A great education trumps adversity
DENNIS M. WALCOTT | 9/6/2012, 4:57 p.m.
Even before becoming the New York City schools chancellor, I had a profound and personal connection to our public schools. I graduated from public schools in Queens, my four children benefited from public school education and my grandson now attends the same elementary school I did in the 1950s and 1960s. My experiences as a public school student, and later as a kindergarten teacher, have only deepened my belief that the most important thing we can do for our children is to provide them with the quality education they need to fulfill their dreams.
As we begin the 2012-2013 school year, it is important to remind ourselves that a child's ZIP code, economic status or family situation should never determine the quality of his or her education. All of our students have a right to a high-quality education, one that builds their academic skills and behaviors and supports resilience in the face of adversity.
Schools across our city are giving our students the tools to graduate and go to college, even in the toughest of circumstances. This is one of the reasons I feel so passionately about education: It has the power to change lives. With a great teacher, a strong principal and a supportive school environment, any child has the opportunity to succeed. A great education can trump other obstacles.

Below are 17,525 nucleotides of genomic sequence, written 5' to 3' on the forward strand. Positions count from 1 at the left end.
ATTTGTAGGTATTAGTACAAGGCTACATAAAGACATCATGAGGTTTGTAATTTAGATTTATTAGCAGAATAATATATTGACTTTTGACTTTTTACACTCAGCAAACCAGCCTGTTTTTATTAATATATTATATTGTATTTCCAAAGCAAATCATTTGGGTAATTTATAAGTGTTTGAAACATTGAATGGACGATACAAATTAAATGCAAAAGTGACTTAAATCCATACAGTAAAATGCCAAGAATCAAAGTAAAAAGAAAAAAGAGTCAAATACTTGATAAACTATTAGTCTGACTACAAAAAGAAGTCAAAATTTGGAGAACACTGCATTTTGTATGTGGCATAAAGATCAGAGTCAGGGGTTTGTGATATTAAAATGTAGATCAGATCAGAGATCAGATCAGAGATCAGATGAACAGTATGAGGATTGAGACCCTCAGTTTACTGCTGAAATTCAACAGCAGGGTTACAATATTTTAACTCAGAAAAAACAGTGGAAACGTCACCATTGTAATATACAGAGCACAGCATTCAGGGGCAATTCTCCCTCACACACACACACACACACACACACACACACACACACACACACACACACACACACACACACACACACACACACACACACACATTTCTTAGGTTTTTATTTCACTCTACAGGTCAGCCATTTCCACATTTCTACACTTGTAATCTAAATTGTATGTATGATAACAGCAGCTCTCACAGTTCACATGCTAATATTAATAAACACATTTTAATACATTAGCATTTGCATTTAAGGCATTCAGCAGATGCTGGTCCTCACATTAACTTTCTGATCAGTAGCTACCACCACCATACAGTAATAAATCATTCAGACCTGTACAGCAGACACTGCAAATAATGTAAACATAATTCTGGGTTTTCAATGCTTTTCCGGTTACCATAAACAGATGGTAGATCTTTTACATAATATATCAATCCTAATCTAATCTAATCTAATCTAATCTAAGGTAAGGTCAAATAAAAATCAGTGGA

And so, this school year we are raising the bar even higher and pushing all our students to meet tough new standards. The 2013 State Math and English Language Arts tests will, for the first time, reflect instruction aligned to the Common Core standards, which describe what students need to learn each year from pre-kindergarten through high school to graduate ready to succeed in college and careers. Course work in all the grades will be more challenging to meet these higher standards. Our students will be taught to read more complex texts, develop written arguments and problem-solve. Their critical thinking and creative skills will increasingly be put to the test.
This year we are also expanding our special education reform initiative, A Shared Path to Success. By providing students with disabilities with greater access to the same rigorous academic curriculum as their peers without disabilities, we will promote a classroom environment that benefits all of our students.
We are committed to providing all of our students with the high quality education they deserve. We will also rely on our highly effective teachers and school leaders to meet our goals and will continue to offer them the training and resources they need to succeed.
Finally, we will also need you, our parents. When you expect success, your children will rise to the challenge. When you show that you value learning and education, your children can achieve academically.
My parents didn't live long enough to see me graduate from college, but with supportive neighbors, teachers and mentors--what I call my Dr. Martin Luther King Jr. moments--I stayed on track. I not only graduated from college, but earned master's degrees in education and social work. My experiences made me realize that you can never underestimate how important it is to remind young people what they're capable of and the character it takes to stay on task and achieve their dreams. If adults encourage them, our 1.1 million public school students will succeed.
So let's make sure the excitement of the first day of school--when everything feels possible--does not fade. Together, we can help our students achieve the high expectations we have for them so that they are prepared for college, careers and full, rewarding lives.
Dennis M. Walcott is the chancellor of the New York City Department of Education.